8 Authors Whose Work I Want To Complete Before I Die

I may be young, but I have big plans for my life as a reader. Huge plans! I expect to live to be at least 90 years old and you can be sure I will be reading until my very last breath.

OK, perhaps I’m being a tad dramatic. But you know how us book bloggers feel about reading…

The “big” plans I’m talking about are life goals I have set for myself. They are long-term plans that show my commitment to authors who have stood out as remarkable in my eyes and have earned my admiration and respect.  

I specifically have committed to complete the bodies of work of the following 8 authors:

  1. Benjamin Alire Sáenz
  2. Nnedi Okorafor
  3. Sandra Cisneros
  4. Junot Díaz
  5. Louise Erdrich
  6. Haruki Murakami
  7. Octavia E. Butler
  8. Toni Morrison

I don’t think my plans are unrealistic. 65+ years is a long time for reading, and I am in no rush to finish the works listed below.  However, I do want to clarify that I am only committing to their novels and books of short stories. Some of them are prolific writers in other literary formats, so I wanted to rein in the scope and narrow it to their fiction. It’s already a massive list as it is. 

So, without further ado…


Benjamin Alire Sáenz

Benjamin Alire Saenz books


 Nnedi Okorafor

Nnedi Okorafor books

  • Nnedi Okorafor just won a Nebula Award for Binti! That’s wonderful news. What’s even better news is that at least 2 new stories in are in the works for Binti. Exciting times are ahead.
  • Okorafor is a leading voice in Afrofuturism who writes incredible works of fantasy and science fiction centered around women. Her stories are powerful and epic. I am eager to read all her work. Down to every short story and novella.

Sandra Cisneros 

Sandra Cisneros books

  • Sandra Cisneros has become a household name after a long career. But to my surprise, she hasn’t written as many works as I expected. I’ve only read The House on Mango Street. Nothing else yet, but I do own Woman Hollering Creek and A House of My Own. Getting through all her work should be a breeze!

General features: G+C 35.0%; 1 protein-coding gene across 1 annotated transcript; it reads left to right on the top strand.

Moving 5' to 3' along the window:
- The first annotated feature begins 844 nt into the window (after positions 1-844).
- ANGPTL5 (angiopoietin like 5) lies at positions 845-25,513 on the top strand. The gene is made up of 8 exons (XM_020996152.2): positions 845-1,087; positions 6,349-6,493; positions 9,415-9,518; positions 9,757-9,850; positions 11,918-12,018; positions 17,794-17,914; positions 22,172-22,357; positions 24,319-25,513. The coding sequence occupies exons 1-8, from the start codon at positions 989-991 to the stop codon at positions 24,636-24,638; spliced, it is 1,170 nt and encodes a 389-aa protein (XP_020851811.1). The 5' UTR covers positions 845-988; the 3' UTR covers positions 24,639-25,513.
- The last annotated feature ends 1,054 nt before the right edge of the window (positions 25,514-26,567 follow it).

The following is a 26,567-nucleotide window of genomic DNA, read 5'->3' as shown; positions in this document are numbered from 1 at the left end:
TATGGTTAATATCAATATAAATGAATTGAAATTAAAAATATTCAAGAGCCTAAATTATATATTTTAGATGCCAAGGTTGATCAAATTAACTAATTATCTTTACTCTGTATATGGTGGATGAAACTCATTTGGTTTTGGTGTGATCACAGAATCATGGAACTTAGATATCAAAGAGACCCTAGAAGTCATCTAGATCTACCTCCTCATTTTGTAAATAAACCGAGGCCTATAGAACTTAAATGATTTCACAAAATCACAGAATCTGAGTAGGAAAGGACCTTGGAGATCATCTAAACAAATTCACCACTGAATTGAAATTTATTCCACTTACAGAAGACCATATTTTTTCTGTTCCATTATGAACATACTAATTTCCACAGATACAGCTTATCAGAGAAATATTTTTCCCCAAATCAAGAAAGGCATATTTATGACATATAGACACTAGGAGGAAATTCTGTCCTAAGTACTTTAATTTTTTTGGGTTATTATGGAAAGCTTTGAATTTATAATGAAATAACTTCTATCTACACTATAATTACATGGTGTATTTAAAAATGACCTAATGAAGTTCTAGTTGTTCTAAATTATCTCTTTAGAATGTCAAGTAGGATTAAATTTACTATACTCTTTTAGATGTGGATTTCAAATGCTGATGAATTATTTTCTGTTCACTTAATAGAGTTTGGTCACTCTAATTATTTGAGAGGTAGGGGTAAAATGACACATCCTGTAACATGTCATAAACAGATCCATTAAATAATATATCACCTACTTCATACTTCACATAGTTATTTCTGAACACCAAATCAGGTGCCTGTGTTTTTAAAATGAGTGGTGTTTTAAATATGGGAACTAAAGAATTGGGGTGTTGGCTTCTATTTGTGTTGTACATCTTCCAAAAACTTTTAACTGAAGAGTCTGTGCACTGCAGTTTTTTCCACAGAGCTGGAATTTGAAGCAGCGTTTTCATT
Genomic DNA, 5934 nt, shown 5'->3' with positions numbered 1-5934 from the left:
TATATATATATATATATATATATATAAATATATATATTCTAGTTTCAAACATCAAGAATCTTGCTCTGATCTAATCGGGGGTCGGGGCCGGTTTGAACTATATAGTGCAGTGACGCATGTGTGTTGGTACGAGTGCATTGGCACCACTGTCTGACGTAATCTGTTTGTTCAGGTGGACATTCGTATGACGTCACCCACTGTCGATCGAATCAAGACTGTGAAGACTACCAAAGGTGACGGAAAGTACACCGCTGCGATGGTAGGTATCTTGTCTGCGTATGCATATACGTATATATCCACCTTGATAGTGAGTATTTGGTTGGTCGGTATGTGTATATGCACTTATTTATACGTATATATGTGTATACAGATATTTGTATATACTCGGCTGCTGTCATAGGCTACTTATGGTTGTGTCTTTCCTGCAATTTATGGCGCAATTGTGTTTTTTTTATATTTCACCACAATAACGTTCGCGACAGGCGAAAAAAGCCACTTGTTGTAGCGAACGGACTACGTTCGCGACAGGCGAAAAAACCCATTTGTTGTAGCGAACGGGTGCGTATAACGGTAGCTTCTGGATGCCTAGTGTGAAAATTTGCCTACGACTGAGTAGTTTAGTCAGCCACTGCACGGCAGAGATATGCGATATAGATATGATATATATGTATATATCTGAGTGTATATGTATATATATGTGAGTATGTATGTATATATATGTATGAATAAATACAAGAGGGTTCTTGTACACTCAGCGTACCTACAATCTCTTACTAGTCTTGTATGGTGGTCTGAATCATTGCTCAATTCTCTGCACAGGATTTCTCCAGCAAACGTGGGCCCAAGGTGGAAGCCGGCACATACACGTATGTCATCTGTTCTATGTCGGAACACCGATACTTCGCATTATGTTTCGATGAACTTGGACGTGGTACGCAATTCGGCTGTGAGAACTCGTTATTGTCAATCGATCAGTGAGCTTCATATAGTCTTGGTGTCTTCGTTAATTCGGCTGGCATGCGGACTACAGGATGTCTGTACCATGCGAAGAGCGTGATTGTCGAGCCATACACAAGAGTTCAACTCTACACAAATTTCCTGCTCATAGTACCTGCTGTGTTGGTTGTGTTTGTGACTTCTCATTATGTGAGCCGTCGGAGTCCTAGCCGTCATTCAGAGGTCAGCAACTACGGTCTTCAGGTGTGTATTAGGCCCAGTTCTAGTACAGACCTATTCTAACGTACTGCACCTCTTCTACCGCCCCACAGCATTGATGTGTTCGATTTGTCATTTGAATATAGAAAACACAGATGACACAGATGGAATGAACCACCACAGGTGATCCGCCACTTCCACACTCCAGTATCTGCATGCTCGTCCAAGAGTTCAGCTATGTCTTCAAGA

Junot Díaz

Junot diaz books

 

  • I expected Junot Diaz to have written more than 3 books, but that seems to be the extent of his major works so far. Though he is still very young and I foresee him writing many more. He has written short stories and essays in the past, but again, I am only counting major works. The only book of his I have not read is This Is How You Lose Her

Louise Erdrich

Louise Erdrich books

  • Erdrich will prove to be the most daunting challenge. I have only provided 8 of her novels, but she has written 15 as of 2016. She has also published several works of poetry, nonfiction, and children’s literature, but I will modify my goal to include only her novels. 15 is a much more manageable number than 30+.

Haruki  Murakami

Haruki Murakami

  • Murakami is an international best seller, a celebrity among authors if there ever was one. His writing is uniquely Japanese yet global and universal because it is concerned with issues of identity and the self. Some of his novels give off the impression of being dense and complex, but that only entices me to read them further. I seldom shy away from challenging books.